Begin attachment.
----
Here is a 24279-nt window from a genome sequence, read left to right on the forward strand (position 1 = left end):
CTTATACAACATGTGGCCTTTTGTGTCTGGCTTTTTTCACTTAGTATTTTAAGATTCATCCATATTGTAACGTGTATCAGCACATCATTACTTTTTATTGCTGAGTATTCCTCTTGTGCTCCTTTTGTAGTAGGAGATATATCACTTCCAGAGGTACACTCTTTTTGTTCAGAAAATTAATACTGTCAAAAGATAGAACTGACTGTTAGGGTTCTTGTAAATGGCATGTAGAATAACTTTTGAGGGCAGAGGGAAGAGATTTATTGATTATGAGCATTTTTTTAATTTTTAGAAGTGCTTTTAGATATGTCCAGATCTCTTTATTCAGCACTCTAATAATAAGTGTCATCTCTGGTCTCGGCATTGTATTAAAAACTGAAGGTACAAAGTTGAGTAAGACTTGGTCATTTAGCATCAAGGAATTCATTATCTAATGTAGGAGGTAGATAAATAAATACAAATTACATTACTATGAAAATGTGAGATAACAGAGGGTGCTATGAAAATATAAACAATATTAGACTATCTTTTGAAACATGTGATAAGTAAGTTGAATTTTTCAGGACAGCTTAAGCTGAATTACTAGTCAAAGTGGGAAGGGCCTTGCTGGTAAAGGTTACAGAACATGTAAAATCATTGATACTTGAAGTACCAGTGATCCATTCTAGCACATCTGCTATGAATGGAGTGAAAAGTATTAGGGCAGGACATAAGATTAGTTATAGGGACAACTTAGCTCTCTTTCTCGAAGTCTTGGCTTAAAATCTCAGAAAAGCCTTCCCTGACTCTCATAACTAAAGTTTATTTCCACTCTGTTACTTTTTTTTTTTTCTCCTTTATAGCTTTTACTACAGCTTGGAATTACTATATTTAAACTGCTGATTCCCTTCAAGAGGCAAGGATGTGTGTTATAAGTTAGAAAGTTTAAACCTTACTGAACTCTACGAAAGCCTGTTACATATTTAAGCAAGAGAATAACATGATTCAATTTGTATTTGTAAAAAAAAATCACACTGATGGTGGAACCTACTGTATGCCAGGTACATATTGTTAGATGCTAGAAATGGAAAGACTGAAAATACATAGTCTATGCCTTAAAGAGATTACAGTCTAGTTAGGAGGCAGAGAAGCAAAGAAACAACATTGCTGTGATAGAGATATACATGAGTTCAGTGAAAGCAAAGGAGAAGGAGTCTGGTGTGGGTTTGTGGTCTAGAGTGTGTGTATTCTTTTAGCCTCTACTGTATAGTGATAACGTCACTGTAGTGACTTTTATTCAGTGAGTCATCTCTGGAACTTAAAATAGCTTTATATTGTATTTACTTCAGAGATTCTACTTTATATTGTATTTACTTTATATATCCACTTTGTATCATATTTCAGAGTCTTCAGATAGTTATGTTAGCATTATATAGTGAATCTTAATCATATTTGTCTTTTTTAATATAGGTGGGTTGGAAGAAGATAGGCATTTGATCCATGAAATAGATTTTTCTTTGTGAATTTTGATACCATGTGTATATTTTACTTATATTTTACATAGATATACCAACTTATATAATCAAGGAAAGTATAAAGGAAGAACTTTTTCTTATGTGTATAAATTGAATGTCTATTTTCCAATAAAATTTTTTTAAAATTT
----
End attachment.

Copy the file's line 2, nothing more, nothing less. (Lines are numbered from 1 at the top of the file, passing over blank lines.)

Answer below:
CTTATACAACATGTGGCCTTTTGTGTCTGGCTTTTTTCACTTAGTATTTTAAGATTCATCCATATTGTAACGTGTATCAGCACATCATTACTTTTTATTGCTGAGTATTCCTCTTGTGCTCCTTTTGTAGTAGGAGATATATCACTTCCAGAGGTACACTCTTTTTGTTCAGAAAATTAATACTGTCAAAAGATAGAACTGACTGTTAGGGTTCTTGTAAATGGCATGTAGAATAACTTTTGAGGGCAGAGGGAAGAGATTTATTGATTATGAGCATTTTTTTAATTTTTAGAAGTGCTTTTAGATATGTCCAGATCTCTTTATTCAGCACTCTAATAATAAGTGTCATCTCTGGTCTCGGCATTGTATTAAAAACTGAAGGTACAAAGTTGAGTAAGACTTGGTCATTTAGCATCAAGGAATTCATTATCTAATGTAGGAGGTAGATAAATAAATACAAATTACATTACTATGAAAATGTGAGATAACAGAGGGTGCTATGAAAATATAAACAATATTAGACTATCTTTTGAAACATGTGATAAGTAAGTTGAATTTTTCAGGACAGCTTAAGCTGAATTACTAGTCAAAGTGGGAAGGGCCTTGCTGGTAAAGGTTACAGAACATGTAAAATCATTGATACTTGAAGTACCAGTGATCCATTCTAGCACATCTGCTATGAATGGAGTGAAAAGTATTAGGGCAGGACATAAGATTAGTTATAGGGACAACTTAGCTCTCTTTCTCGAAGTCTTGGCTTAAAATCTCAGAAAAGCCTTCCCTGACTCTCATAACTAAAGTTTATTTCCACTCTGTTACTTTTTTTTTTTTCTCCTTTATAGCTTTTACTACAGCTTGGAATTACTATATTTAAACTGCTGATTCCCTTCAAGAGGCAAGGATGTGTGTTATAAGTTAGAAAGTTTAAACCTTACTGAACTCTACGAAAGCCTGTTACATATTTAAGCAAGAGAATAACATGATTCAATTTGTATTTGTAAAAAAAAATCACACTGATGGTGGAACCTACTGTATGCCAGGTACATATTGTTAGATGCTAGAAATGGAAAGACTGAAAATACATAGTCTATGCCTTAAAGAGATTACAGTCTAGTTAGGAGGCAGAGAAGCAAAGAAACAACATTGCTGTGATAGAGATATACATGAGTTCAGTGAAAGCAAAGGAGAAGGAGTCTGGTGTGGGTTTGTGGTCTAGAGTGTGTGTATTCTTTTAGCCTCTACTGTATAGTGATAACGTCACTGTAGTGACTTTTATTCAGTGAGTCATCTCTGGAACTTAAAATAGCTTTATATTGTATTTACTTCAGAGATTCTACTTTATATTGTATTTACTTTATATATCCACTTTGTATCATATTTCAGAGTCTTCAGATAGTTATGTTAGCATTATATAGTGAATCTTAATCATATTTGTCTTTTTTAATATAGGTGGGTTGGAAGAAGATAGGCATTTGATCCATGAAATAGATTTTTCTTTGTGAATTTTGATACCATGTGTATATTTTACTTATATTTTACATAGATATACCAACTTATATAATCAAGGAAAGTATAAAGGAAGAACTTTTTCTTATGTGTATAAATTGAATGTCTATTTTCCAATAAAATTTTTTTAAAATTT